European packaging giant Ardagh Group SA on Wednesday said it raised $308 million after pricing its initial public offering of common stock at $19 per share, near the top of its $17 to $20 a share range, in a deal advised by Shearman & Sterling LLP.
The Animal Legal Defense Fund, which obtained a $450,000 sanction against restaurant group Landry's Inc. and its Houston Aquarium restaurant, has told a Texas district judge in Houston to reject the group's bid for a new trial, arguing that the request only rehashed arguments already rejected by the court.
Valley Milk Products LLC has been permanently banned from selling more than four million pounds of milk powder that the U.S. Food and Drug Administration seized in November unless the company can prove the products are no longer contaminated, the U.S. Department of Justice said Wednesday.
Anheuser-Busch was nipped by a trademark lawsuit Wednesday over its Super Bowl ad reviving long-dormant canine mascot Spuds MacKenzie — a case filed by an "entrepreneur" who claims he took ownership of the rights to the character after the beer giant abandoned them.
The U.S. Securities and Exchange Commission on Wednesday hit a security guard formerly employed by an H.J. Heinz Co. board member with a federal suit in Manhattan, alleging that he traded on inside information regarding the company's $28 billion acquisition by Berkshire Hathaway Inc. and 3G Capital Management LLC.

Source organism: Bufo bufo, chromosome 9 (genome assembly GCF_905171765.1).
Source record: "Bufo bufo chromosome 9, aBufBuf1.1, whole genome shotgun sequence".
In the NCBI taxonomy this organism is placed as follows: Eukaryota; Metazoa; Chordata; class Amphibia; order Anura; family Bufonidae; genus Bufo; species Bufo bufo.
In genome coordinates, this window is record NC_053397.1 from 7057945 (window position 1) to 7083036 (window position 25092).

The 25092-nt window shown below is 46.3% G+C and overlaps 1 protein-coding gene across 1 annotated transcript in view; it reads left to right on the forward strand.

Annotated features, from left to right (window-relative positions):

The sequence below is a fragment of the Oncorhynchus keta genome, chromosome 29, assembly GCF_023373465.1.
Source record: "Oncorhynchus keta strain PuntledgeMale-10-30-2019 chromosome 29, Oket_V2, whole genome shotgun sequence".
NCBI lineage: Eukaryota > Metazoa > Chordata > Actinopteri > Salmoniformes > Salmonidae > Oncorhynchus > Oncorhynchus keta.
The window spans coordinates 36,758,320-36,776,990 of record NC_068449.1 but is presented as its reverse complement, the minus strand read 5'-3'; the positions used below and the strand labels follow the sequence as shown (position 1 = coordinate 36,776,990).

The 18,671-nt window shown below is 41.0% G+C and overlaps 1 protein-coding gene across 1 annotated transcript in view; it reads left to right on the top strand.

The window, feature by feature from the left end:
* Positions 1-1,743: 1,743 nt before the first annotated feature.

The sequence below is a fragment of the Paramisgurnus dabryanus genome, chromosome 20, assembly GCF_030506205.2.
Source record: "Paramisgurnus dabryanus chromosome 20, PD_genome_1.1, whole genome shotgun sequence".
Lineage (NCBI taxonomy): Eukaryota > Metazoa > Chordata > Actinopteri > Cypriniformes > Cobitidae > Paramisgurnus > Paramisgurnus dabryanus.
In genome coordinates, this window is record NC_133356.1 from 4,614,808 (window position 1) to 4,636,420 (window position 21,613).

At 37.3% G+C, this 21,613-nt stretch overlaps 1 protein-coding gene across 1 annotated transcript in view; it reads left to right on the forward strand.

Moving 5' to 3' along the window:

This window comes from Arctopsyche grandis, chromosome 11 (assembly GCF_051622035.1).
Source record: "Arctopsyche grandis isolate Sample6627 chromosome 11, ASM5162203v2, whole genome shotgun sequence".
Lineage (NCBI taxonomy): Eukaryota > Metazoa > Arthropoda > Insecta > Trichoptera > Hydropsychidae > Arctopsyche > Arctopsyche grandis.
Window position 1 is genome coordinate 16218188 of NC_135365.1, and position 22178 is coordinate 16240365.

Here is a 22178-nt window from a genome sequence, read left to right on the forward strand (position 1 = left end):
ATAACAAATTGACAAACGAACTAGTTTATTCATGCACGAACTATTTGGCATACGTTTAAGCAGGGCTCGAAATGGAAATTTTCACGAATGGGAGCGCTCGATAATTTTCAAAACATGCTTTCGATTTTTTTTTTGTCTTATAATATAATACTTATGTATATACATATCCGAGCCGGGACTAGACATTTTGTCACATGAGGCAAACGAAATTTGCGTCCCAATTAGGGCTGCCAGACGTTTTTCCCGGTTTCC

A bipartisan pair of senators on Tuesday unveiled legislation aimed at making sure that overseas companies who want to buy American companies have to go through a review to make sure that the deal wouldn’t imperil food security and safety in the U.S.
The Equal Employment Opportunity Commission on Monday in Florida federal court blasted an Applebee's franchisee's bid to toss a case over its arbitration agreements with its employees, arguing that its use of a mandatory agreement intentionally prevents employees and job applicants from filing discrimination claims with the federal government.
A Manhattan judge signed off Monday on the payout of $250 million for a settlement a class of major consumer goods makers inked with News Corp. over its alleged monopolization of in-store advertising.